HSA: The Taliban had adopted a code of conduct (layha) in 2010 that was to be binding on their fighters and included not targeting civilian targets. It was hoped at that time that this would decrease civilian casualties. While the layha has obviously been breached right from the time of inception, do you think that the code is completely meaningless now?
TR: The layha has been updated several times by now, and the injunction to protect civilian life and property has always been kept. In practice, it very often looked different, though. You’re right. The issue is that there are no known instances where the Taliban leaders or their courts have disciplined or tried anyone on the count of violating this rule. After the use of the explosives-rigged ambulance – another war crime – they claimed that all victims were interior ministry staff, although it was clear that the car bomb exploded near a busy civilian crossing and in front of one of the largest hospitals in Kabul. Video footage of this incident also clearly showed that civilians were harmed. If the Taliban want to play any role in running the country in the future, even if they win by violent means, they will need to respect international humanitarian law all the time. So, on their side too, the vow to protect civilians looks like lip service, unless they prove otherwise.
HSA: How has the advent of Daesh and its increasing operational ability changed the strategic balance?
TR: Not much. ISKP is strategically insignificant. It has been confined to some corners of some districts mainly in the eastern province of Nangarhar. Small groups elsewhere in the country, who have declared themselves IS-affiliated, do not carry much weight either. They often are former Taliban who use the fright factor of the Daesh flag for opportunistic reasons. For example, Qari Hekmat, the self-declared IS leader in two districts of Jowzjan Province, who has recently been killed in an airstrike, had been expelled from the Taliban for disobedience and not sending collected taxes to the Taliban leadership. His killing also shows that these small groups are very vulnerable. It is unlikely that Hekmat’s group will survive after his death. IS in Afghanistan missed its big chance when the Taliban split after the death of their founder Mullah Muhammad Omar was declared in 2015 (a split that has been largely overcome by now). They were unable to attract any significant number of Taliban. And it was not that they did not try. Even the most gung-ho Taliban dissidents that had left the movement at this point refused to join Daesh. There is a deep ideological and religious gap between both groups, although these intricacies are often lost on us outsiders.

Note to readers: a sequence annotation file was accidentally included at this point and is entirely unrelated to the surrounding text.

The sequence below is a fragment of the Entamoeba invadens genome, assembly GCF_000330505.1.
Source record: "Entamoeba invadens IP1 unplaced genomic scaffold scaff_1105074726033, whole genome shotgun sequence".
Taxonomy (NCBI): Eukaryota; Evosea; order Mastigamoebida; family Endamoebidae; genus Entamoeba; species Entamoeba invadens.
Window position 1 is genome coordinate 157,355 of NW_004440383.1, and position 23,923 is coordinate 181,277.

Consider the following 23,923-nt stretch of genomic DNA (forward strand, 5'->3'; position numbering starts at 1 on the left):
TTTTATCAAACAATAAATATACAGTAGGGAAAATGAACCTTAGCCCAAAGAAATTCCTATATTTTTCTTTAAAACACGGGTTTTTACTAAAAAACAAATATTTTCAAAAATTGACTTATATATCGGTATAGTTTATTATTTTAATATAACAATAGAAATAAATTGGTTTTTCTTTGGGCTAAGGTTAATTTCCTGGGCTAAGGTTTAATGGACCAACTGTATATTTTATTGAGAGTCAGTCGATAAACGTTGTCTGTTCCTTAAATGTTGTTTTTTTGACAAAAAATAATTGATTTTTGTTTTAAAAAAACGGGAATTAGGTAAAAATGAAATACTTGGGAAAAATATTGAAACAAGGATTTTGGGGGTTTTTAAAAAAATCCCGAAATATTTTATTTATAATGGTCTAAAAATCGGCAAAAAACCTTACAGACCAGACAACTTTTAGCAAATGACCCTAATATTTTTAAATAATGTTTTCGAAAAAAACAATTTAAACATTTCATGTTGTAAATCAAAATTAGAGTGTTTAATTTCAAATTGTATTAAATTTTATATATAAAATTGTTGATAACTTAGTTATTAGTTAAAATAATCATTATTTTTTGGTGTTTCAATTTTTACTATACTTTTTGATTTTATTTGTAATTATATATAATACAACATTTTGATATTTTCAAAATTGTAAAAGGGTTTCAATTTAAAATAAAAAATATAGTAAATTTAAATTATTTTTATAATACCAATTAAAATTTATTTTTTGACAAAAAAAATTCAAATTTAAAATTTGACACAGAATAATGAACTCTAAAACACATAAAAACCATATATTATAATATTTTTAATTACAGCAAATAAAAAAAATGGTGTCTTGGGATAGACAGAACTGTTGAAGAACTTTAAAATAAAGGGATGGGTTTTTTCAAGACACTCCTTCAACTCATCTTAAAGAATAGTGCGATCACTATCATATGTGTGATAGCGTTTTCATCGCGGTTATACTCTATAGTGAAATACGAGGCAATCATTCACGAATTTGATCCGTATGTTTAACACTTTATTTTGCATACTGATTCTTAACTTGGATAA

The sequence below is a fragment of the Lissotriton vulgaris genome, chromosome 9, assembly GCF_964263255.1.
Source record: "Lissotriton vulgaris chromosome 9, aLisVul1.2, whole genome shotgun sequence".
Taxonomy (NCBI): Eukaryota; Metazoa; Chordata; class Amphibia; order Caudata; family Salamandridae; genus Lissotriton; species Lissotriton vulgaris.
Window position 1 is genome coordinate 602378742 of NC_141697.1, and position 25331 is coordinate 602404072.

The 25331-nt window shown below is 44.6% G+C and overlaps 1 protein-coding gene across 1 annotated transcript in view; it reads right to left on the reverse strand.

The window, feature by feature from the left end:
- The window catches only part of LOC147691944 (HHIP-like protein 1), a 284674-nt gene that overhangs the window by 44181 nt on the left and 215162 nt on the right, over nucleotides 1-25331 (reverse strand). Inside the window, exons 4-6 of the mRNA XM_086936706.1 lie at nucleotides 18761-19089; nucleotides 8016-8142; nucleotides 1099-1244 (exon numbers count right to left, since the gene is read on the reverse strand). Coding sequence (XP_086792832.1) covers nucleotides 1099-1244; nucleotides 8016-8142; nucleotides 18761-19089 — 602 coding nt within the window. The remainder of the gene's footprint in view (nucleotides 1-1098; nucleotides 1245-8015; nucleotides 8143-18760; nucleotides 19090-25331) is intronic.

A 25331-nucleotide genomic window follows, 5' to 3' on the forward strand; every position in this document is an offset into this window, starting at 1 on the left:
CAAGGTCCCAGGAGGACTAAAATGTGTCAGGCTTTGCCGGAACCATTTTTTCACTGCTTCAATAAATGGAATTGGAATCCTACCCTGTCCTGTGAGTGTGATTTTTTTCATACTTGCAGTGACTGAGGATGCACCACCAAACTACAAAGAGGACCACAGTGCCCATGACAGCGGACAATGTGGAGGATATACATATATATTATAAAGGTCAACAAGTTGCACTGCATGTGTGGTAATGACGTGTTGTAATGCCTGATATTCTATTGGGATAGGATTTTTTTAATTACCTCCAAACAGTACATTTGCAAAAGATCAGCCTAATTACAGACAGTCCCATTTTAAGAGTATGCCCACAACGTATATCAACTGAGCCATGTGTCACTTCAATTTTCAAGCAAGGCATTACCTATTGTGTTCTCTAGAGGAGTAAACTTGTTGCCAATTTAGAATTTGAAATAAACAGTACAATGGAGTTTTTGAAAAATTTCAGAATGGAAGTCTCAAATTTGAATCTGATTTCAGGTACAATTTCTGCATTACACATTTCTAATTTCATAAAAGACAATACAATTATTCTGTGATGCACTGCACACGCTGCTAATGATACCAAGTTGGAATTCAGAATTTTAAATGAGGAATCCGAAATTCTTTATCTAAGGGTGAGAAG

HSA: With three parties to the conflict now, can there be any way forward?
TR: As I said in response to the earlier question, ISKP does not have much strategic strength and no one is suggesting talks with them. (The people who should be talked to are those locals who support them, often from local disadvantaged tribal or sub-tribal groups – which, by the way, is the same recruiting pattern the Taliban often use.) Talks to find a negotiated end to the Afghan war need to concentrate on the Taliban and their leadership, through their liaison office in Qatar, which is their only declared channel for negotiations. So, this office should be taken seriously, not least because, there, Taliban there are outside the often counter-productive Pakistani influence. Plans to close down the office, as repeatedly suggested also by Ghani, would be dead wrong, apart from the fact that this attitude is more the result of anti-Qatar pressure from Saudi Arabia and other Gulf states, reflecting their own issues and not real Afghan problems. Of course, Saudi Arabia is – not very openly – one of the major donors for the Afghan government.